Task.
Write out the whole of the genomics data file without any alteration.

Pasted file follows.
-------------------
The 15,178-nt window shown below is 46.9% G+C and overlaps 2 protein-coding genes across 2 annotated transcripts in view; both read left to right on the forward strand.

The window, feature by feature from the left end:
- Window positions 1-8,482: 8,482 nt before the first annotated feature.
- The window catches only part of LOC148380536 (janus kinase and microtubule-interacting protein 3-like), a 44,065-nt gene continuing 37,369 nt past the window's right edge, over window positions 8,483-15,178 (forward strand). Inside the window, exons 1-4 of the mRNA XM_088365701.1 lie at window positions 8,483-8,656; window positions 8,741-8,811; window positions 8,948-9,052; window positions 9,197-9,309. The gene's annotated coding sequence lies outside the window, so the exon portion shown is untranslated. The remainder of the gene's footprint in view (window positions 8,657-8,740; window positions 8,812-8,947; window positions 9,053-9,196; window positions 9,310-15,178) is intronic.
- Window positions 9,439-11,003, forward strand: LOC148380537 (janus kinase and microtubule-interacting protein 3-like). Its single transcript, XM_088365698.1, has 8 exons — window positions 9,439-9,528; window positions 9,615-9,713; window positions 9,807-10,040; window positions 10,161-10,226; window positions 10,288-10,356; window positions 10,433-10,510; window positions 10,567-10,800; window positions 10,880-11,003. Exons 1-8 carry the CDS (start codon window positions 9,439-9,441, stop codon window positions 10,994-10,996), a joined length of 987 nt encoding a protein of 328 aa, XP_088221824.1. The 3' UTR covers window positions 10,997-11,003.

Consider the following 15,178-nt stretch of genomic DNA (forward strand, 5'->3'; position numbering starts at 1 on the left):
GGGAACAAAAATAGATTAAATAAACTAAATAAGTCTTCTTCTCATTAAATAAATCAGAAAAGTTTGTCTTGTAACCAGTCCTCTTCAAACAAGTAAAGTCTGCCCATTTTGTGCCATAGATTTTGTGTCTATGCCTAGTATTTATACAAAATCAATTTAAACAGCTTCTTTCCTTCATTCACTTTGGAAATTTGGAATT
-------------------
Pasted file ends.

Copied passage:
The 15,178-nt window shown below is 46.9% G+C and overlaps 2 protein-coding genes across 2 annotated transcripts in view; both read left to right on the forward strand.

The window, feature by feature from the left end:
- Window positions 1-8,482: 8,482 nt before the first annotated feature.
- The window catches only part of LOC148380536 (janus kinase and microtubule-interacting protein 3-like), a 44,065-nt gene continuing 37,369 nt past the window's right edge, over window positions 8,483-15,178 (forward strand). Inside the window, exons 1-4 of the mRNA XM_088365701.1 lie at window positions 8,483-8,656; window positions 8,741-8,811; window positions 8,948-9,052; window positions 9,197-9,309. The gene's annotated coding sequence lies outside the window, so the exon portion shown is untranslated. The remainder of the gene's footprint in view (window positions 8,657-8,740; window positions 8,812-8,947; window positions 9,053-9,196; window positions 9,310-15,178) is intronic.
- Window positions 9,439-11,003, forward strand: LOC148380537 (janus kinase and microtubule-interacting protein 3-like). Its single transcript, XM_088365698.1, has 8 exons — window positions 9,439-9,528; window positions 9,615-9,713; window positions 9,807-10,040; window positions 10,161-10,226; window positions 10,288-10,356; window positions 10,433-10,510; window positions 10,567-10,800; window positions 10,880-11,003. Exons 1-8 carry the CDS (start codon window positions 9,439-9,441, stop codon window positions 10,994-10,996), a joined length of 987 nt encoding a protein of 328 aa, XP_088221824.1. The 3' UTR covers window positions 10,997-11,003.

Consider the following 15,178-nt stretch of genomic DNA (forward strand, 5'->3'; position numbering starts at 1 on the left):
GGGAACAAAAATAGATTAAATAAACTAAATAAGTCTTCTTCTCATTAAATAAATCAGAAAAGTTTGTCTTGTAACCAGTCCTCTTCAAACAAGTAAAGTCTGCCCATTTTGTGCCATAGATTTTGTGTCTATGCCTAGTATTTATACAAAATCAATTTAAACAGCTTCTTTCCTTCATTCACTTTGGAAATTTGGAATT